Corbyn faces renewed calls to tackle Labour anti-Semitism
Jeremy Corbyn is under intensifying pressure to take early action to tackle anti-Semitism in Labour amid fresh claims of abuse by his supporters.
The party has moved to distance itself from a series of pro-Corbyn social media groups after an investigation by The Sunday Times found they contained hundreds of violent and abusive messages.
The claims came as a Labour frontbencher warned there was "real alarm" at the scale of the problem -while comedian Eddie Izzard, who became a member of the party's ruling national executive committee (NEC), said they needed to "make amends" to the Jewish community.
Shadow digital minister Liam Byrne said Mr Corbyn now needed to make good his promise to Jewish leaders to tackle the issue, pointing to the backlog of round 70 cases of anti-Semitism which have still to be dealt with.
He echoed deputy leader Tom Watson in highlighting the case of former London mayor Ken Livingstone - a long-time ally of the Labour leader who remains suspended over comments suggesting Hitler supported Zionism in the 1930s.
"I personally do not think that Mr Corbyn is an anti-Semite, I don't think he has an anti-Semitic bone in his body," Mr Byrne told BBC Radio 4's The World this Weekend.
"But the reality is now that we need action and not simply words. We have got a lot of disciplinary cases stacking up. Mr Livingstone is at the top of that queue."
In a statement, Izzard said the issue had to be dealt with "for the good of the people Labour seeks to represent".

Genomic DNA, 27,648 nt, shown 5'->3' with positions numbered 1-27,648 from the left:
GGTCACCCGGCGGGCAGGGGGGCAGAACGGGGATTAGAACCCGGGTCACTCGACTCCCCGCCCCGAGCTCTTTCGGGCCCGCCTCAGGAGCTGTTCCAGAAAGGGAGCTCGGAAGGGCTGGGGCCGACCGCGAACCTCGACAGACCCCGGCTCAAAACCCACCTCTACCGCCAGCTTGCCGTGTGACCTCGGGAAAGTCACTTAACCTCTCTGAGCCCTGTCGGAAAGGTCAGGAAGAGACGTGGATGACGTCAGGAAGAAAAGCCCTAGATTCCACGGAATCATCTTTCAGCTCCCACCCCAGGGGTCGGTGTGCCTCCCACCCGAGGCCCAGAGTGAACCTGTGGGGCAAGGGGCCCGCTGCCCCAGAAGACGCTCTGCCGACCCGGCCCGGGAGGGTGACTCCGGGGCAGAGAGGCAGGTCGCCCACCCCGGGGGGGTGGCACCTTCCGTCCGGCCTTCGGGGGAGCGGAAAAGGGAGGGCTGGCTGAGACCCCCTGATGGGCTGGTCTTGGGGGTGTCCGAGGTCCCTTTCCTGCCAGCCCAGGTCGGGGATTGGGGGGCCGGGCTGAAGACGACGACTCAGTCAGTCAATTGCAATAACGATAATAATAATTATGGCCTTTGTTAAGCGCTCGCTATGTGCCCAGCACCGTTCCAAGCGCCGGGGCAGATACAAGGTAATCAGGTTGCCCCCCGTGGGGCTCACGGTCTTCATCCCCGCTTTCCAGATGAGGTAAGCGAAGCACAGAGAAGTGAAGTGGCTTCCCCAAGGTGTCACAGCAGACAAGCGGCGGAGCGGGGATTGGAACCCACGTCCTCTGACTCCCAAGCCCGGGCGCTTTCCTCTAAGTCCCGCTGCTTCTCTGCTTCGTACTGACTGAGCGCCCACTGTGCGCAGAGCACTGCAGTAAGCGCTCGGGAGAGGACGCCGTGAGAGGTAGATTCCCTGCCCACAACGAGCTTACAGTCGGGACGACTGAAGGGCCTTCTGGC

His appointment to the NEC followed the resignation of Christine Shawcroft, a left wing supporter of Mr Corbyn, who quit amid criticism of her opposition to the suspension of a council candidate accused of Holocaust denial.
As the runner-up when she was elected last year, he now automatically takes her place.
"This is a very important time for the Labour Party and we must stamp out completely the stain of anti-Semitism from a minority of members. It has no place in our party," Izzard said.
"We must make amends and repair the damage with the Jewish community as Jeremy Corbyn has promised to do."
The latest developments follow a tumultuous week that has seen fresh recriminations within the party as well as a protest outside Parliament led by Jewish leaders who accused Mr Corbyn of repeatedly siding with anti-Semites.
The Sunday Times said its investigation into 20 of the biggest pro-Corbyn Facebook groups had uncovered routine attacks on Jewish people, including Holocaust denial.
It reported that 12 senior staff working for Mr Corbyn and shadow chancellor John McDonnell were members of the groups which contained more than 2,000 racist, anti-Semitic, misogynistic, violent and abusive messages.
A Labour source said such sites routinely received hundreds of postings a day, most of which were perfectly innocent messages about party policies or events.
Many of the staff concerned were either no longer active on Facebook or were unaware they were members of these groups and had not seen the content highlighted by the paper.
A Labour Party spokesman said: "These groups are not run by the Labour Party or officially connected to the party in any way.
"The Labour Party is committed to challenging and campaigning against anti-Semitism in all its forms. Any complaints of anti-Semitism are taken extremely seriously.
"These are fully investigated in line with our rules and procedures and any appropriate disciplinary action taken."
However the Jewish Labour MP Luciana Berger - who is a regular target for abuse - said she and her staff had gone to the police over the abuse they had suffered from left-wingers, including one email urging her to kill herself.
"Where people indulge in illegal racist activity I will always use the full force of the law to pursue a prosecution," she said in an article for The Sunday Times.
"I will continue to do that even when they are people from the left."